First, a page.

This summer's box office hit? Twitter.

Thursday, 24 July 2014

On a hot summer day, few things are more appealing than a cool, dark movie theater. But with multiple films premiering every weekend, how do audiences decide what to see? According to studio executives, many turn to Twitter:

Maleficent is such an iconic Disney character, and fans were eager to take part in her story beyond the screen. Twitter was a great place for us to connect with an audience of highly engaged moviegoers in an immediate, creative way and build buzz around the release of the film.

Anthy PriceSenior Vice President of Media and Integrations at The Walt Disney Studios

Twitter was a key ingredient to the success of ‘X-Men: Days of Future Past’. We had an amazing film and created some highly shareable content. As the live platform, Twitter was the perfect place for us to spread the word in a creative way and connect with people we know are moviegoers.

Marc WeinstockHead of Domestic Theatrical Marketing at 20th Century Fox

To find out more about the role Twitter plays in movie viewing decisions, we partnered with Nielsen to conduct an exit poll of U.S. moviegoers age 13 and over who had just seen one of four big summer films on opening weekend. We found that compared to non-users, Twitter users are real film buffs. They see more movies and are more likely to head to a movie when it first opens. Furthermore, when it comes to picking movies, what they see on Twitter influences their choices.

Read on to learn about Twitter’s box office influence and three key ways studios can use our platform to mobilize audiences.

1. Audiences use Twitter to track movie buzz – long before films are released.

Many moviegoers (62%) go online or use mobile apps to find out about upcoming films, and Twitter is one of their favorite resources. When asked how they’d heard about the last movie they’d seen, 25% said they’d seen an ad, promo or Tweet about it. Among the Twitter users in the group, this number was significantly higher: 42%.

We also found that audiences crave information long before films are released. Nearly a third (30%) of Twitter users like to catch movie information a few months before movies appear in theaters, and another 20% seek the scoop a month or so before opening day. In fact, Twitter users are so eager for movie news that most of them (65%) follow a film-related account. This includes accounts for movies, movie theaters and actors and actresses.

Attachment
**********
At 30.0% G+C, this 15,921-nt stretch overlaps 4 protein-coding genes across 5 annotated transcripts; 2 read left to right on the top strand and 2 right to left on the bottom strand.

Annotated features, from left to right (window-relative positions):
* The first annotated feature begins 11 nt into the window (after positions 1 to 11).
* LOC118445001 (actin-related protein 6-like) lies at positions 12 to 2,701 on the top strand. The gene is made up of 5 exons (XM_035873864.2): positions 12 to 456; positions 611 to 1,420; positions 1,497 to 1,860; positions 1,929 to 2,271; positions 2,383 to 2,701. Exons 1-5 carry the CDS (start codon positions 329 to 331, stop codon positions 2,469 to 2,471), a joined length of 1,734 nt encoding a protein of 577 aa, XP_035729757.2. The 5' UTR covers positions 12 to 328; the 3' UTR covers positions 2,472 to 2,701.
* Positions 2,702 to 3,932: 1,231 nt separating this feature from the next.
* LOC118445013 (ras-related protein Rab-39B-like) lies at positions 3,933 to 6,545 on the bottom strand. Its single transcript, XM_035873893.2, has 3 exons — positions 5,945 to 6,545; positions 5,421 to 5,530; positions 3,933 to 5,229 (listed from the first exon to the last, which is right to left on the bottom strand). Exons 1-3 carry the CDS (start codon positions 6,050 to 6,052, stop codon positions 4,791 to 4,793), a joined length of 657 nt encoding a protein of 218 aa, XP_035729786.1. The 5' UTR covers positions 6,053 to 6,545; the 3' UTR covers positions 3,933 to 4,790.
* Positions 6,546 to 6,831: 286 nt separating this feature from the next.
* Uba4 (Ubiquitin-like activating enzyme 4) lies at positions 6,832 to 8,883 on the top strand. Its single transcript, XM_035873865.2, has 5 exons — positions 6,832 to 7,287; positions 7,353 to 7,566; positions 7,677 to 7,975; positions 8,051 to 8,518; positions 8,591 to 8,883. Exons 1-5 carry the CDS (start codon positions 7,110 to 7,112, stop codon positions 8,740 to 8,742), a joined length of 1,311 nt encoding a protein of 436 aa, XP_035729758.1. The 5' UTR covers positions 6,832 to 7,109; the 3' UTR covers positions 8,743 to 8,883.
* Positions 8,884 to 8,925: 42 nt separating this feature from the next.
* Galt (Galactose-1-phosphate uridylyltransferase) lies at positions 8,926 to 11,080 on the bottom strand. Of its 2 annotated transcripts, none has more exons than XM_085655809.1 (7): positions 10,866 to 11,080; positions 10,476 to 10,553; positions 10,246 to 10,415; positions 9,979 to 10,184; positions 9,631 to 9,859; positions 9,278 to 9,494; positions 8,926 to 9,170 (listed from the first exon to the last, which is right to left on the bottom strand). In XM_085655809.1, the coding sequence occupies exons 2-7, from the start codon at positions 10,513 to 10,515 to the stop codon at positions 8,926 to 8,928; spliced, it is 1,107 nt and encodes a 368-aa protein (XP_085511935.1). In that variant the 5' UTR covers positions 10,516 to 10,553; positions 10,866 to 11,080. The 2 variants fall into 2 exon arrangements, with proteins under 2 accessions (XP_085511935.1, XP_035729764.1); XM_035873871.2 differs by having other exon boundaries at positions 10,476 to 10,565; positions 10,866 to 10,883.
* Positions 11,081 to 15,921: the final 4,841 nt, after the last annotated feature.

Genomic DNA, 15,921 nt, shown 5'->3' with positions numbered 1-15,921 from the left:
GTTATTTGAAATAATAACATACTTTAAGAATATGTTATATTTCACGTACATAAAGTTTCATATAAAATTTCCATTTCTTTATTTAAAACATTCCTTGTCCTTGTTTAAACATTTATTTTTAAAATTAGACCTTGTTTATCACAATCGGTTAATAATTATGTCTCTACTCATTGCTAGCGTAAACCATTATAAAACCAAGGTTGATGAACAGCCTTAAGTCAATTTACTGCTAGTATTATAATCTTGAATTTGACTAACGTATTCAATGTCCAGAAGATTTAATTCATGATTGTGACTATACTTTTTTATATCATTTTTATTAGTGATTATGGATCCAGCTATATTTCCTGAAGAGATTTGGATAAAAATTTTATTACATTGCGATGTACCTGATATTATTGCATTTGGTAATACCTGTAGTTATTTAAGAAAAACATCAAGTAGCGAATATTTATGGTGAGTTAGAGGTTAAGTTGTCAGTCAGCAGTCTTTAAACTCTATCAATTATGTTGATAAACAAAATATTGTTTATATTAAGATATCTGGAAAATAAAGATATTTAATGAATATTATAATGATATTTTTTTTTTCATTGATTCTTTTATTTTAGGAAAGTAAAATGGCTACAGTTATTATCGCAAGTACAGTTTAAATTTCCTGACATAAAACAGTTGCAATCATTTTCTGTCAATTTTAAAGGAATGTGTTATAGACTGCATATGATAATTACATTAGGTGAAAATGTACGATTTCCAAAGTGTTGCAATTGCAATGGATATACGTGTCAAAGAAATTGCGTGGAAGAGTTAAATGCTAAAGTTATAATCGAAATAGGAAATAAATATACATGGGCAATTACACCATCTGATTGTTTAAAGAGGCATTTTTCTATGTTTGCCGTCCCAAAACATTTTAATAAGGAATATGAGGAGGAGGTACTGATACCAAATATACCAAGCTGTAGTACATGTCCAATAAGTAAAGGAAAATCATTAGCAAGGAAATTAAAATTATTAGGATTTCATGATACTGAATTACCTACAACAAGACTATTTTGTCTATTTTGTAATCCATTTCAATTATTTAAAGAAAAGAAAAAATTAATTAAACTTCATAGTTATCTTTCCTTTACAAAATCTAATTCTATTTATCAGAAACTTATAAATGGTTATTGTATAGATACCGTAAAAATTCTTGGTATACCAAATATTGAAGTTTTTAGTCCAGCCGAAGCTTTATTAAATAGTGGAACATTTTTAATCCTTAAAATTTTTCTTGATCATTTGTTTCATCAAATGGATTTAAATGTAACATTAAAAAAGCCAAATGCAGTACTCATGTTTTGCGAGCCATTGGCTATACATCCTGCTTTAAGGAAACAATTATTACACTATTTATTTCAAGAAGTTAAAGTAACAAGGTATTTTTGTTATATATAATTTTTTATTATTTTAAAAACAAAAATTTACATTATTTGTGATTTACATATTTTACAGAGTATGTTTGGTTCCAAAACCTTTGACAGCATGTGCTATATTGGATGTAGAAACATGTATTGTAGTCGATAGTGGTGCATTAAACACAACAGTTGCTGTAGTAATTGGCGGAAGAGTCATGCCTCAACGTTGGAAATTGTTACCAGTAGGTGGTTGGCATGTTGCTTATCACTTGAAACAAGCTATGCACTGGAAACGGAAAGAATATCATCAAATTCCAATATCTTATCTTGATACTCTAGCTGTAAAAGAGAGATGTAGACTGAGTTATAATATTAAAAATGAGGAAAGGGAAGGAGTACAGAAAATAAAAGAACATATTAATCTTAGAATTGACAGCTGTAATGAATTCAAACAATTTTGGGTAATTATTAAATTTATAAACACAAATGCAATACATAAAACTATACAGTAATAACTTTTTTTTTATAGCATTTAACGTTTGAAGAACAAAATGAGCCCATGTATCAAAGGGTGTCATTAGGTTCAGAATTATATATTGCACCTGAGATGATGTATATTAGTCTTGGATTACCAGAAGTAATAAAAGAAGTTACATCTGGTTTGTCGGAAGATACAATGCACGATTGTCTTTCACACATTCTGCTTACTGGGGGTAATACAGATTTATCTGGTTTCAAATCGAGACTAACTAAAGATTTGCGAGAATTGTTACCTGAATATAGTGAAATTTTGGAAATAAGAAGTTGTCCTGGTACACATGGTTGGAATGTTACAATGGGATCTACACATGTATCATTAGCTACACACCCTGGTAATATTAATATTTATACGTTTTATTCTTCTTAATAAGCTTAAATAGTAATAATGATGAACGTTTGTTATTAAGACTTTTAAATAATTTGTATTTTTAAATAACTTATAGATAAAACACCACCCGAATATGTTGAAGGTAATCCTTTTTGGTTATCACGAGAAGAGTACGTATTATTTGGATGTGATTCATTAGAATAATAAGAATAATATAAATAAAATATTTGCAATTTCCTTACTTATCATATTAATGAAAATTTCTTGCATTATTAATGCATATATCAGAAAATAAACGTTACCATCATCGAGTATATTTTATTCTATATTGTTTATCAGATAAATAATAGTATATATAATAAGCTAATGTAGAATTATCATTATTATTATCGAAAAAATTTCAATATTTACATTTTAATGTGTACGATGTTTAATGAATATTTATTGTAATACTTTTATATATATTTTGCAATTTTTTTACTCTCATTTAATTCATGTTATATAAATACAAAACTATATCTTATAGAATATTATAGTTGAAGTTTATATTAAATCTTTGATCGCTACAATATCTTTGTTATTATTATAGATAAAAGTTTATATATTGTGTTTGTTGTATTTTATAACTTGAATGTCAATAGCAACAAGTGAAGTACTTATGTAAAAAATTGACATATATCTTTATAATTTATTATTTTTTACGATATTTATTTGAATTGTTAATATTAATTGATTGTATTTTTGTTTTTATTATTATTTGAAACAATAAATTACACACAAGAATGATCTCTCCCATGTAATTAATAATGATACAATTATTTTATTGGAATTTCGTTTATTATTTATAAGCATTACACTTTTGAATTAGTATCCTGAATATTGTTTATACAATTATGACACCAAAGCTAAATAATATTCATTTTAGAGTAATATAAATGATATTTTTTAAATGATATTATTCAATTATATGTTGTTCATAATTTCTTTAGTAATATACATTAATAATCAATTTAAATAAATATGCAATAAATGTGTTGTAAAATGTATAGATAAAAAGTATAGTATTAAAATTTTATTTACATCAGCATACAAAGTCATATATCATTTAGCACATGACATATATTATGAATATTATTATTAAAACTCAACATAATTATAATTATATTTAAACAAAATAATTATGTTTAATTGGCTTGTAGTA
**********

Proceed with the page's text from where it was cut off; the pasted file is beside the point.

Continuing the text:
Tip: Create a movie account at least six months prior to release, and involve actors, theaters and movie news sites in your Twitter strategy to maximize reach. For example, before “XMen: Days of Future Past” opened, the cast built buzz about the film by interacting with fans via a live Twitter chat.

2. Tweets mobilize moviegoers.

The vast majority (87%) of Twitter users said what they saw on Twitter influenced their most recent movie choice.

When asked how they’d reacted to seeing a Tweet about the movie they’d just seen, most Twitter users (88%) said they took action. Many (44%) proceeded to watch the trailer, and more than a third (41%) tweeted or retweeted something about the movie. A significant number later chatted about the movie with others, and some searched for showtimes or tickets.

What kind of movie-related content do Twitter users want to see? Users say the top three categories they’d like to see more of are special previews and trailers (32%), Tweets from the movie’s cast (31%) and behind the scenes videos and pictures (27%).

Tip: Tweet “insider”-type content to draw audiences to the theater. Here, @Maleficent engages users by tweeting a trailer.

3. On Twitter, audiences give and get movie recommendations.

Twitter users like to have their say. Upon exiting the theater, most Twitter users (58%) said they planned to share their thoughts about the movie online. Another 14% of them had already done so. Of those who intended to give their two cents, more than half (56%) planned to do it via Twitter.

Their words carry weight: A large proportion (47%) of Twitter users say that they are most influenced by movie recommendations from family or friends on Twitter.

Tip: Moviegoers’ opinions matter on Twitter. Boost your box office numbers by encouraging audiences to tweet about your movie. When this fan shared that “Blended” was his favorite Adam Sandler film, @BlendedMovie spread the word with a Retweet.